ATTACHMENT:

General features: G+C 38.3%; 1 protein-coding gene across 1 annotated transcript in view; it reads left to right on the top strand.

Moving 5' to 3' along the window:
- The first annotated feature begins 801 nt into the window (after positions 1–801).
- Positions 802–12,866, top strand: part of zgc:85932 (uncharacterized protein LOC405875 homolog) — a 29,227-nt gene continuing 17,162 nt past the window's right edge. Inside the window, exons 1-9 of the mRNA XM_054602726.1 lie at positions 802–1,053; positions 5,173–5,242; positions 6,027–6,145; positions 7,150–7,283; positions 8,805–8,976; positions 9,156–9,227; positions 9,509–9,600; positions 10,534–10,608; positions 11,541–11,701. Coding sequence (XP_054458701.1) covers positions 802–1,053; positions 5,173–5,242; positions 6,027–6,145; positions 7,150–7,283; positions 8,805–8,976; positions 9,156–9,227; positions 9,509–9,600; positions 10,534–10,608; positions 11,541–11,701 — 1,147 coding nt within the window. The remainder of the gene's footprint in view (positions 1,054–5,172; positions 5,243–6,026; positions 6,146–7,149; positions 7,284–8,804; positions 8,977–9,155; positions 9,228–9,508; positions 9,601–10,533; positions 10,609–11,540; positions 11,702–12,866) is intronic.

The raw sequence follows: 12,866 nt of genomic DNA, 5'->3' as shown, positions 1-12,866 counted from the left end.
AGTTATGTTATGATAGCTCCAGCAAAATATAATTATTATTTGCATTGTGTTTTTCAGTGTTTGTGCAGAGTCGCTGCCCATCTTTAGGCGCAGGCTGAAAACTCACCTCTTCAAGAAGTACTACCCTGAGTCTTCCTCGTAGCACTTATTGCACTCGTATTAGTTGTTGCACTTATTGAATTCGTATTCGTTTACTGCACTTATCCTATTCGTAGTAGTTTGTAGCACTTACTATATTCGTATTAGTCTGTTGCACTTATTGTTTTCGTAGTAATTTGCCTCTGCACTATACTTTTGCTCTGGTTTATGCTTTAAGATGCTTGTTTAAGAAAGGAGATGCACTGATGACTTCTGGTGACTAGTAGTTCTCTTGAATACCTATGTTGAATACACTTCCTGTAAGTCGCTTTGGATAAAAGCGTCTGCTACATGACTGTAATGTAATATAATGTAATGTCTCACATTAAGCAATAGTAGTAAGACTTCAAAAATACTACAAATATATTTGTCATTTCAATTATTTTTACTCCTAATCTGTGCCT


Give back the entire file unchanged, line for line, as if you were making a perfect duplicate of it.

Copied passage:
General features: G+C 38.3%; 1 protein-coding gene across 1 annotated transcript in view; it reads left to right on the top strand.

Moving 5' to 3' along the window:
- The first annotated feature begins 801 nt into the window (after positions 1–801).
- Positions 802–12,866, top strand: part of zgc:85932 (uncharacterized protein LOC405875 homolog) — a 29,227-nt gene continuing 17,162 nt past the window's right edge. Inside the window, exons 1-9 of the mRNA XM_054602726.1 lie at positions 802–1,053; positions 5,173–5,242; positions 6,027–6,145; positions 7,150–7,283; positions 8,805–8,976; positions 9,156–9,227; positions 9,509–9,600; positions 10,534–10,608; positions 11,541–11,701. Coding sequence (XP_054458701.1) covers positions 802–1,053; positions 5,173–5,242; positions 6,027–6,145; positions 7,150–7,283; positions 8,805–8,976; positions 9,156–9,227; positions 9,509–9,600; positions 10,534–10,608; positions 11,541–11,701 — 1,147 coding nt within the window. The remainder of the gene's footprint in view (positions 1,054–5,172; positions 5,243–6,026; positions 6,146–7,149; positions 7,284–8,804; positions 8,977–9,155; positions 9,228–9,508; positions 9,601–10,533; positions 10,609–11,540; positions 11,702–12,866) is intronic.

The raw sequence follows: 12,866 nt of genomic DNA, 5'->3' as shown, positions 1-12,866 counted from the left end.
AGTTATGTTATGATAGCTCCAGCAAAATATAATTATTATTTGCATTGTGTTTTTCAGTGTTTGTGCAGAGTCGCTGCCCATCTTTAGGCGCAGGCTGAAAACTCACCTCTTCAAGAAGTACTACCCTGAGTCTTCCTCGTAGCACTTATTGCACTCGTATTAGTTGTTGCACTTATTGAATTCGTATTCGTTTACTGCACTTATCCTATTCGTAGTAGTTTGTAGCACTTACTATATTCGTATTAGTCTGTTGCACTTATTGTTTTCGTAGTAATTTGCCTCTGCACTATACTTTTGCTCTGGTTTATGCTTTAAGATGCTTGTTTAAGAAAGGAGATGCACTGATGACTTCTGGTGACTAGTAGTTCTCTTGAATACCTATGTTGAATACACTTCCTGTAAGTCGCTTTGGATAAAAGCGTCTGCTACATGACTGTAATGTAATATAATGTAATGTCTCACATTAAGCAATAGTAGTAAGACTTCAAAAATACTACAAATATATTTGTCATTTCAATTATTTTTACTCCTAATCTGTGCCT